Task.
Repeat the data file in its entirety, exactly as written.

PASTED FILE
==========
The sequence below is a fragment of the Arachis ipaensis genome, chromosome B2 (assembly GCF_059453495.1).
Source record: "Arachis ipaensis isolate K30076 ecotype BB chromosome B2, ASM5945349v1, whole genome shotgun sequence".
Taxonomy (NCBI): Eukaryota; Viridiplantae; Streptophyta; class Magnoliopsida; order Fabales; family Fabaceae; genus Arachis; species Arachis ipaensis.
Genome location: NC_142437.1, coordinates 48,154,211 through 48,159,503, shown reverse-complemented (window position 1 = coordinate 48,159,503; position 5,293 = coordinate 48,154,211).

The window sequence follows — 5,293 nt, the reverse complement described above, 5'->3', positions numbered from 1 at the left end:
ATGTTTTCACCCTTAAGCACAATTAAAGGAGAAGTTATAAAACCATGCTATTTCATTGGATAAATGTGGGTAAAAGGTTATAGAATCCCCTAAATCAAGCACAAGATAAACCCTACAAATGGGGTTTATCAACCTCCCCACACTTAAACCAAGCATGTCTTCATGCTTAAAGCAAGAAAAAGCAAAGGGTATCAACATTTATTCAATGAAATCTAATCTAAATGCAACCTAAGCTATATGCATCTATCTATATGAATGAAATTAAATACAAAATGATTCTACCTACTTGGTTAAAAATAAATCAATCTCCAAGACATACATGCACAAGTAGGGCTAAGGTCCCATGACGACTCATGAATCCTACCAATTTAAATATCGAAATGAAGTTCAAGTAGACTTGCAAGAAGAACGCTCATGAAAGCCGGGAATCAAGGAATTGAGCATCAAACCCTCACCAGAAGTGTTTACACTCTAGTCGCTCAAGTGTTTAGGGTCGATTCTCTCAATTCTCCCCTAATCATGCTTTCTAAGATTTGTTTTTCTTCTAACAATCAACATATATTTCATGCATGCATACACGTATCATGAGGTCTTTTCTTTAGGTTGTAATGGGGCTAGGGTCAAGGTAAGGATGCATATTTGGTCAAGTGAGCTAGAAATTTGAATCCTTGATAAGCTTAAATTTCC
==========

The sequence below is a fragment of the Arachis ipaensis genome, chromosome B2 (assembly GCF_059453495.1).
Source record: "Arachis ipaensis isolate K30076 ecotype BB chromosome B2, ASM5945349v1, whole genome shotgun sequence".
Taxonomy (NCBI): Eukaryota; Viridiplantae; Streptophyta; class Magnoliopsida; order Fabales; family Fabaceae; genus Arachis; species Arachis ipaensis.
Genome location: NC_142437.1, coordinates 48,154,211 through 48,159,503, shown reverse-complemented (window position 1 = coordinate 48,159,503; position 5,293 = coordinate 48,154,211).

The window sequence follows — 5,293 nt, the reverse complement described above, 5'->3', positions numbered from 1 at the left end:
ATGTTTTCACCCTTAAGCACAATTAAAGGAGAAGTTATAAAACCATGCTATTTCATTGGATAAATGTGGGTAAAAGGTTATAGAATCCCCTAAATCAAGCACAAGATAAACCCTACAAATGGGGTTTATCAACCTCCCCACACTTAAACCAAGCATGTCTTCATGCTTAAAGCAAGAAAAAGCAAAGGGTATCAACATTTATTCAATGAAATCTAATCTAAATGCAACCTAAGCTATATGCATCTATCTATATGAATGAAATTAAATACAAAATGATTCTACCTACTTGGTTAAAAATAAATCAATCTCCAAGACATACATGCACAAGTAGGGCTAAGGTCCCATGACGACTCATGAATCCTACCAATTTAAATATCGAAATGAAGTTCAAGTAGACTTGCAAGAAGAACGCTCATGAAAGCCGGGAATCAAGGAATTGAGCATCAAACCCTCACCAGAAGTGTTTACACTCTAGTCGCTCAAGTGTTTAGGGTCGATTCTCTCAATTCTCCCCTAATCATGCTTTCTAAGATTTGTTTTTCTTCTAACAATCAACATATATTTCATGCATGCATACACGTATCATGAGGTCTTTTCTTTAGGTTGTAATGGGGCTAGGGTCAAGGTAAGGATGCATATTTGGTCAAGTGAGCTAGAAATTTGAATCCTTGATAAGCTTAAATTTCC